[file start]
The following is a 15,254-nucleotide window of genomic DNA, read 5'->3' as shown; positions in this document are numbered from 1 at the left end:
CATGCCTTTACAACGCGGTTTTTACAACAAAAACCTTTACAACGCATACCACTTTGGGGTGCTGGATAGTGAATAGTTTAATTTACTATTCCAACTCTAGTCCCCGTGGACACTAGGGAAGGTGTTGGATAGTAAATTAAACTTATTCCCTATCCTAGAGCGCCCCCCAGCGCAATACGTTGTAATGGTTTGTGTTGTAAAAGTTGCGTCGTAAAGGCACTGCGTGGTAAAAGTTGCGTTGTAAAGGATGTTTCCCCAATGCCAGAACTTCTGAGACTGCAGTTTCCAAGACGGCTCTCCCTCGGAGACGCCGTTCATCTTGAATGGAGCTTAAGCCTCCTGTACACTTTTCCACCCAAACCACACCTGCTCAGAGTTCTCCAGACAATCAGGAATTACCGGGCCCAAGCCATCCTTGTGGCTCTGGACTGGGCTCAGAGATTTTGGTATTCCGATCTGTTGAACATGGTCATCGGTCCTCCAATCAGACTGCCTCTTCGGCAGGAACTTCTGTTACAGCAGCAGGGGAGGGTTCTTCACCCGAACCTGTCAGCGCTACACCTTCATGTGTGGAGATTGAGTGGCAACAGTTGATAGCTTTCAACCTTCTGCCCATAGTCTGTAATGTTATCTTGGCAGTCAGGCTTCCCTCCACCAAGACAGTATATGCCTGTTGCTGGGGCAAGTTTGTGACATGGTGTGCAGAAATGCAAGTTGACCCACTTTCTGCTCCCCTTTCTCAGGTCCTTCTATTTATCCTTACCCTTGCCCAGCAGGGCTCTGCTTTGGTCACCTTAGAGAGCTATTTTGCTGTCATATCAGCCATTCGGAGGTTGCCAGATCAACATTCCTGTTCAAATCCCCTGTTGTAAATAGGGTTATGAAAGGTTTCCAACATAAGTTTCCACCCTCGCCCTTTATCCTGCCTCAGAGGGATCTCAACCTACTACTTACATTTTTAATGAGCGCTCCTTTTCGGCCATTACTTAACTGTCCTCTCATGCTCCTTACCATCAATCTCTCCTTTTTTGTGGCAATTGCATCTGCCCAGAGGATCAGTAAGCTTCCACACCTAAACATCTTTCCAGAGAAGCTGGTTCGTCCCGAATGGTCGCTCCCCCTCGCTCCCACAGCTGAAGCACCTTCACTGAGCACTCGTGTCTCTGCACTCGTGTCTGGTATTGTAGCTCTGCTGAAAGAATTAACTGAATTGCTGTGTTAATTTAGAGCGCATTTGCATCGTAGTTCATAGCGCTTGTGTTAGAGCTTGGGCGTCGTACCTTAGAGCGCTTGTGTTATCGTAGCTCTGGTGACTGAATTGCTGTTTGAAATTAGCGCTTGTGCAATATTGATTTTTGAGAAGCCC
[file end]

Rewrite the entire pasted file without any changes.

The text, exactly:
The following is a 15,254-nucleotide window of genomic DNA, read 5'->3' as shown; positions in this document are numbered from 1 at the left end:
CATGCCTTTACAACGCGGTTTTTACAACAAAAACCTTTACAACGCATACCACTTTGGGGTGCTGGATAGTGAATAGTTTAATTTACTATTCCAACTCTAGTCCCCGTGGACACTAGGGAAGGTGTTGGATAGTAAATTAAACTTATTCCCTATCCTAGAGCGCCCCCCAGCGCAATACGTTGTAATGGTTTGTGTTGTAAAAGTTGCGTCGTAAAGGCACTGCGTGGTAAAAGTTGCGTTGTAAAGGATGTTTCCCCAATGCCAGAACTTCTGAGACTGCAGTTTCCAAGACGGCTCTCCCTCGGAGACGCCGTTCATCTTGAATGGAGCTTAAGCCTCCTGTACACTTTTCCACCCAAACCACACCTGCTCAGAGTTCTCCAGACAATCAGGAATTACCGGGCCCAAGCCATCCTTGTGGCTCTGGACTGGGCTCAGAGATTTTGGTATTCCGATCTGTTGAACATGGTCATCGGTCCTCCAATCAGACTGCCTCTTCGGCAGGAACTTCTGTTACAGCAGCAGGGGAGGGTTCTTCACCCGAACCTGTCAGCGCTACACCTTCATGTGTGGAGATTGAGTGGCAACAGTTGATAGCTTTCAACCTTCTGCCCATAGTCTGTAATGTTATCTTGGCAGTCAGGCTTCCCTCCACCAAGACAGTATATGCCTGTTGCTGGGGCAAGTTTGTGACATGGTGTGCAGAAATGCAAGTTGACCCACTTTCTGCTCCCCTTTCTCAGGTCCTTCTATTTATCCTTACCCTTGCCCAGCAGGGCTCTGCTTTGGTCACCTTAGAGAGCTATTTTGCTGTCATATCAGCCATTCGGAGGTTGCCAGATCAACATTCCTGTTCAAATCCCCTGTTGTAAATAGGGTTATGAAAGGTTTCCAACATAAGTTTCCACCCTCGCCCTTTATCCTGCCTCAGAGGGATCTCAACCTACTACTTACATTTTTAATGAGCGCTCCTTTTCGGCCATTACTTAACTGTCCTCTCATGCTCCTTACCATCAATCTCTCCTTTTTTGTGGCAATTGCATCTGCCCAGAGGATCAGTAAGCTTCCACACCTAAACATCTTTCCAGAGAAGCTGGTTCGTCCCGAATGGTCGCTCCCCCTCGCTCCCACAGCTGAAGCACCTTCACTGAGCACTCGTGTCTCTGCACTCGTGTCTGGTATTGTAGCTCTGCTGAAAGAATTAACTGAATTGCTGTGTTAATTTAGAGCGCATTTGCATCGTAGTTCATAGCGCTTGTGTTAGAGCTTGGGCGTCGTACCTTAGAGCGCTTGTGTTATCGTAGCTCTGGTGACTGAATTGCTGTTTGAAATTAGCGCTTGTGCAATATTGATTTTTGAGAAGCCC